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We all know about the fight to save the world’s fading tigers, besieged elephants and last great apes. But what about the fight to save the last slow loris, the struggle for survival of the anoa, or the tragedy of the beleaguered currasow? And who’s defending endangered pangolins, civets, and lesser-known lemurs?

If these are animals you can’t picture, with names that send you running to Google, Wikipedia or spellchecker, you’re not alone. But it’s well past time that the world knew about these Almost Famous mammals, birds, amphibians, reptiles, and large freshwater fish, as well as the wildlife scientists diligently working to protect them.

The purpose of the Almost Famous Mongabay Reporting Network (MRN) initiative is to publicize the plight of little known, threatened tropical animals before they’ve gone the way of the dodo, and to rally people to help conserve them.

We’re looking for inspired, creative, capable journalists who can make people care passionately about the bearded pig, Mindoro hornbill, radiated tortoise or any major threatened, near threatened, or status unknown, tropical terrestrial animal you think will appeal to the public imagination. (Sorry, no invertebrates or plants in this round!).

What you’ll need to tell people in your Almost Famous article:

Where does this animal live: On what continent, in what tropical countries, what biome, ecosystem, habitat, tree, wallow or burrow?

What’s fascinating about this creature’s lifestyle and lifecycle: Does it possess unusual survival strategies, weird eating habits, unusual sexual behaviors? Is it incredibly cute, or maybe ugly? Does it run fast, jump high, or sleep really a lot?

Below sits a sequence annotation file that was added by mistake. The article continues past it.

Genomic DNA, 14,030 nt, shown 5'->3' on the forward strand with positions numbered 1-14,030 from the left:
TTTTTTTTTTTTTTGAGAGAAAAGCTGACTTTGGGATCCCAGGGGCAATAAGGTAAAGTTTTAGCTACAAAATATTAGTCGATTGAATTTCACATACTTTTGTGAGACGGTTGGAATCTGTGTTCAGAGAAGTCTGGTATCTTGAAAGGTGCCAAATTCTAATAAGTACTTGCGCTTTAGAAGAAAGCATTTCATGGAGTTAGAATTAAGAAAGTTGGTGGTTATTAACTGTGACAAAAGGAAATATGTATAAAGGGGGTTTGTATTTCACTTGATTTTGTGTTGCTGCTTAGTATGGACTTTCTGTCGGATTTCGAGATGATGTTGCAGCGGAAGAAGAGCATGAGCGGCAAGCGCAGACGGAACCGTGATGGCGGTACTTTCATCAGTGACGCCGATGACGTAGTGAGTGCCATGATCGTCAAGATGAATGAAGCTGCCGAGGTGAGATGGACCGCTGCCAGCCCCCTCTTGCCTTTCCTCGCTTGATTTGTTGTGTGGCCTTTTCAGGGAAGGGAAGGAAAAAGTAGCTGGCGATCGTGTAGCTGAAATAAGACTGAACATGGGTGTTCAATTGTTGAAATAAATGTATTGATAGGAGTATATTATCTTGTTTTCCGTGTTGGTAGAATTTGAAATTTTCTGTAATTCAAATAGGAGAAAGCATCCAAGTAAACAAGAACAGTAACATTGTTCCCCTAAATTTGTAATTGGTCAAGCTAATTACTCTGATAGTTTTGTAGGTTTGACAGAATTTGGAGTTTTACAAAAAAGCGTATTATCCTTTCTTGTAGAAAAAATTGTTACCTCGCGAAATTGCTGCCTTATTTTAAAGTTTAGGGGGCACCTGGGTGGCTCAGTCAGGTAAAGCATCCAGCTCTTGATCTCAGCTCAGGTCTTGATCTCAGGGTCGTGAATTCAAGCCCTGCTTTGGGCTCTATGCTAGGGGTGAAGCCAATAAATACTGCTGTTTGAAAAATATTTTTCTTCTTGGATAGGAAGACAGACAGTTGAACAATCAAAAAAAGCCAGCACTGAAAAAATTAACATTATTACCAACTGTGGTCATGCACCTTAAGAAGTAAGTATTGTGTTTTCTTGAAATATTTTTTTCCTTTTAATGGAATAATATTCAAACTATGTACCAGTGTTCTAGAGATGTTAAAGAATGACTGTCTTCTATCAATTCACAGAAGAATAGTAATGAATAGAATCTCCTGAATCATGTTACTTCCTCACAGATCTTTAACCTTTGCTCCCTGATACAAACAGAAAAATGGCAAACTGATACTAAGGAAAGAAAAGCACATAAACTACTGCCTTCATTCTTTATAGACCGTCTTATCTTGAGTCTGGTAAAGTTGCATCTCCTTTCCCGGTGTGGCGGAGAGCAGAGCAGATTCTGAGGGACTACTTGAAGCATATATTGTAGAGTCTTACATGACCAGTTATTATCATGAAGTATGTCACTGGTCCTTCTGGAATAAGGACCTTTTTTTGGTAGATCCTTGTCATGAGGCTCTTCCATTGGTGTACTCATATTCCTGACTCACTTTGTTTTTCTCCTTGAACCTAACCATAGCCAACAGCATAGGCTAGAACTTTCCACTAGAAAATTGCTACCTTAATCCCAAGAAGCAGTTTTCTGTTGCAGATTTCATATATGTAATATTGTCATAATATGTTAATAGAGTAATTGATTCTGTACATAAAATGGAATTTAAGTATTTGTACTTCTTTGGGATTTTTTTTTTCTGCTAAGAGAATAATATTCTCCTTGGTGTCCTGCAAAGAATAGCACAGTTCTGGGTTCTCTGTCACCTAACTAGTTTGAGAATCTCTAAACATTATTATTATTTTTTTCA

Why is this animal endangered: Is it delicious, decorative, a purported aphrodisiac, threatened by climate change, or just in the way of the next bulldozer, hydroelectric dam, pipeline or subdivision?

Why should people care about this species: Think ecology, evolutionary history, ecosystem services, its remarkable potential for cancer research. Or can you make an utterly non-utilitarian case as to why this species is simply awesome!

Who is trying to save this animal? Contact, quote, and profile the unsung wildlife experts that have made this critter their life’s work. How did they first encounter the species? Why are they impassioned to save it, and what are they doing to conserve it? What conservation groups are trying to protect it? Is anyone spending conservation funds on this species now? If so, how much? And, just as importantly, how much is needed?

What’s the outlook? Are their innovative programs underway to save this animal, or merely plans? Who needs to be mobilized? What are the chances for survival, and how can individuals contribute to the effort? Where can they learn more?

Each article will be 1,000 to 2,000 words in length, and pays per word after publication. Authors will be expected to hunt down publishable pictures of their animal (likely provided by the researchers), as well as their habitats, including captions and photo credits. If photos aren’t available, connect with us about other options.

Send us your Almost Famous query by submitting this short APPLICATION FORM. You will be asked to submit a couple paragraphs telling us why this animal matters and why you want to write about it – along with your journalism resume.